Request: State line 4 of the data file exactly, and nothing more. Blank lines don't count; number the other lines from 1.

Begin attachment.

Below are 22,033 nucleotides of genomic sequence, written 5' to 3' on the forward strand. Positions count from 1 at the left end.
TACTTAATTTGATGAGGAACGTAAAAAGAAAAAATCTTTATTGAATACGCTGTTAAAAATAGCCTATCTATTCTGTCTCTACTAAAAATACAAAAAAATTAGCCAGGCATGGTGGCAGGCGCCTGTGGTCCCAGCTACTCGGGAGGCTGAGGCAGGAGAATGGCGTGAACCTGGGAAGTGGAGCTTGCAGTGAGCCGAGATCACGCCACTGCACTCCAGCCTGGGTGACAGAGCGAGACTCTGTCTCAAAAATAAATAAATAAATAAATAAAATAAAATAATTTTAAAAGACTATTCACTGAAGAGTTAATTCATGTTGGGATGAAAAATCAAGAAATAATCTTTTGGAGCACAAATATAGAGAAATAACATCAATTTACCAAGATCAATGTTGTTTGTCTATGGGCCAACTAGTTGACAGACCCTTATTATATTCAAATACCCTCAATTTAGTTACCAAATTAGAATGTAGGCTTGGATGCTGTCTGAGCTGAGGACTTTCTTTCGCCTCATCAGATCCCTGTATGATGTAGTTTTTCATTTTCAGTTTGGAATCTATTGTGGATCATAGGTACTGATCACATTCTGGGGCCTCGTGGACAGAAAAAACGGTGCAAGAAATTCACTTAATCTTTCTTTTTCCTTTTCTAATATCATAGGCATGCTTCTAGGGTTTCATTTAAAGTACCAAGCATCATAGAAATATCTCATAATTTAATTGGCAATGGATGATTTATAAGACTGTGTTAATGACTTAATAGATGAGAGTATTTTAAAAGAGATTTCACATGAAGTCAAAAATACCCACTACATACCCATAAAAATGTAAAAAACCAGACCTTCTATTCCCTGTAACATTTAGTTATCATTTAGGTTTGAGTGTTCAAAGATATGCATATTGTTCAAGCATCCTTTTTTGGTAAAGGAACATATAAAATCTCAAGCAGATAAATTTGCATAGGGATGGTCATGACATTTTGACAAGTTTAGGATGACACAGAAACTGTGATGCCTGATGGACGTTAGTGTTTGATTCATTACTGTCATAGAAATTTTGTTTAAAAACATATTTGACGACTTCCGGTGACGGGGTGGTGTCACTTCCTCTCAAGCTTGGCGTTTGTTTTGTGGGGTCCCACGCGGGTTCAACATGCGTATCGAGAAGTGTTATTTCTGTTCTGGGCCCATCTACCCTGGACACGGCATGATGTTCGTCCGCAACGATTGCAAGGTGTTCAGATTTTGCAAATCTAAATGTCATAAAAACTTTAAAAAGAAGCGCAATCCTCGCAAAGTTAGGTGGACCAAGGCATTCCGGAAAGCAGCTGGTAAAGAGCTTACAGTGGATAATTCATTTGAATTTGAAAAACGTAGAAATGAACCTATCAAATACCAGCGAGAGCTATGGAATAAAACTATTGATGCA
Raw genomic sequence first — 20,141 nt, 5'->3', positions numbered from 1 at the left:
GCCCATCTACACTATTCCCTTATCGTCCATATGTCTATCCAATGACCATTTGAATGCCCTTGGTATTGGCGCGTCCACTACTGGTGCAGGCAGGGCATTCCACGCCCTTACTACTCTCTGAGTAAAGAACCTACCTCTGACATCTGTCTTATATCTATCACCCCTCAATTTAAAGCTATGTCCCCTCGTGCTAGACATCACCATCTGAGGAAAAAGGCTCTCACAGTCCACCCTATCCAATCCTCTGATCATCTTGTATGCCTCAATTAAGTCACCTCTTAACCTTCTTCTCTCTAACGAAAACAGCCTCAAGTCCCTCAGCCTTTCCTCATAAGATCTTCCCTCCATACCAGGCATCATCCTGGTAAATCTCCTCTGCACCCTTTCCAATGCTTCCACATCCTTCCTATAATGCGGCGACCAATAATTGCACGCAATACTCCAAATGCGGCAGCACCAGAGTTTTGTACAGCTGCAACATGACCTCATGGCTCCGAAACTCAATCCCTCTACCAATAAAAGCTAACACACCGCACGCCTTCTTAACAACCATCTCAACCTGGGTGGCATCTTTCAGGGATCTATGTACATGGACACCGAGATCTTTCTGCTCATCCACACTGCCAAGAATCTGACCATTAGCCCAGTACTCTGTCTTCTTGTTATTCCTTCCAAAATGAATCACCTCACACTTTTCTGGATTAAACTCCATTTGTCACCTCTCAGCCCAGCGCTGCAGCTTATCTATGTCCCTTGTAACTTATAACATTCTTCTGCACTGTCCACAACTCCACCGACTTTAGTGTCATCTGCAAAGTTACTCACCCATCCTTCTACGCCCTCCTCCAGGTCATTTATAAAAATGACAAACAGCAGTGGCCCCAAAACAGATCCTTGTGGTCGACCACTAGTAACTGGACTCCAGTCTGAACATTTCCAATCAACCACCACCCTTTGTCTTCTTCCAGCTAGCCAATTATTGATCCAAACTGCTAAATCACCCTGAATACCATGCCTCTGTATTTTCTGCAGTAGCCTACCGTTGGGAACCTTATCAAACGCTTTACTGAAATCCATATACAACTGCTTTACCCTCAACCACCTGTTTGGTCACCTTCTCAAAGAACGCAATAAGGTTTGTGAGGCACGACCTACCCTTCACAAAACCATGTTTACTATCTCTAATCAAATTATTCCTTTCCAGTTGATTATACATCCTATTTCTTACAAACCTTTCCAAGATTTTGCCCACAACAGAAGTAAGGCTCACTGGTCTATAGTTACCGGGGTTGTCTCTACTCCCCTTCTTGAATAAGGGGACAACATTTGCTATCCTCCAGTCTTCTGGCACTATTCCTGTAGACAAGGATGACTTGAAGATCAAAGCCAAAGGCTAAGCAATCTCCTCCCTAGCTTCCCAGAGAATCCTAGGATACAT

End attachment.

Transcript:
GCCCATCTACACTATTCCCTTATCGTCCATATGTCTATCCAATGACCATTTGAATGCCCTTGGTATTGGCGCGTCCACTACTGGTGCAGGCAGGGCATTCCACGCCCTTACTACTCTCTGAGTAAAGAACCTACCTCTGACATCTGTCTTATATCTATCACCCCTCAATTTAAAGCTATGTCCCCTCGTGCTAGACATCACCATCTGAGGAAAAAGGCTCTCACAGTCCACCCTATCCAATCCTCTGATCATCTTGTATGCCTCAATTAAGTCACCTCTTAACCTTCTTCTCTCTAACGAAAACAGCCTCAAGTCCCTCAGCCTTTCCTCATAAGATCTTCCCTCCATACCAGGCATCATCCTGGTAAATCTCCTCTGCACCCTTTCCAATGCTTCCACATCCTTCCTATAATGCGGCGACCAATAATTGCACGCAATACTCCAAATGCGGCAGCACCAGAGTTTTGTACAGCTGCAACATGACCTCATGGCTCCGAAACTCAATCCCTCTACCAATAAAAGCTAACACACCGCACGCCTTCTTAACAACCATCTCAACCTGGGTGGCATCTTTCAGGGATCTATGTACATGGACACCGAGATCTTTCTGCTCATCCACACTGCCAAGAATCTGACCATTAGCCCAGTACTCTGTCTTCTTGTTATTCCTTCCAAAATGAATCACCTCACACTTTTCTGGATTAAACTCCATTTGTCACCTCTCAGCCCAGCGCTGCAGCTTATCTATGTCCCTTGTAACTTATAACATTCTTCTGCACTGTCCACAACTCCACCGACTTTAGTGTCATCTGCAAAGTTACTCACCCATCCTTCTACGCCCTCCTCCAGGTCATTTATAAAAATGACAAACAGCAGTGGCCCCAAAACAGATCCTTGTGGTCGACCACTAGTAACTGGACTCCAGTCTGAACATTTCCAATCAACCACCACCCTTTGTCTTCTTCCAGCTAGCCAATTATTGATCCAAACTGCTAAATCACCCTGAATACCATGCCTCTGTATTTTCTGCAGTAGCCTACCGTTGGGAACCTTATCAAACGCTTTACTGAAATCCATATACAACTGCTTTACCCTCAACCACCTGTTTGGTCACCTTCTCAAAGAACGCAATAAGGTTTGTGAGGCACGACCTACCCTTCACAAAACCATGTTTACTATCTCTAATCAAATTATTCCTTTCCAGTTGATTATACATCCTATTTCTTACAAACCTTTCCAAGATTTTGCCCACAACAGAAGTAAGGCTCACTGGTCTATAGTTACCGGGGTTGTCTCTACTCCCCTTCTTGAATAAGGGGACAACATTTGCTATCCTCCAGTCTTCTGGCACTATTCCTGTAGACAAGGATGACTTGAAGATCAAAGCCAAAGGCTAAGCAATCTCCTCCCTAGCTTCCCAGAGAATCCTAGGATACAT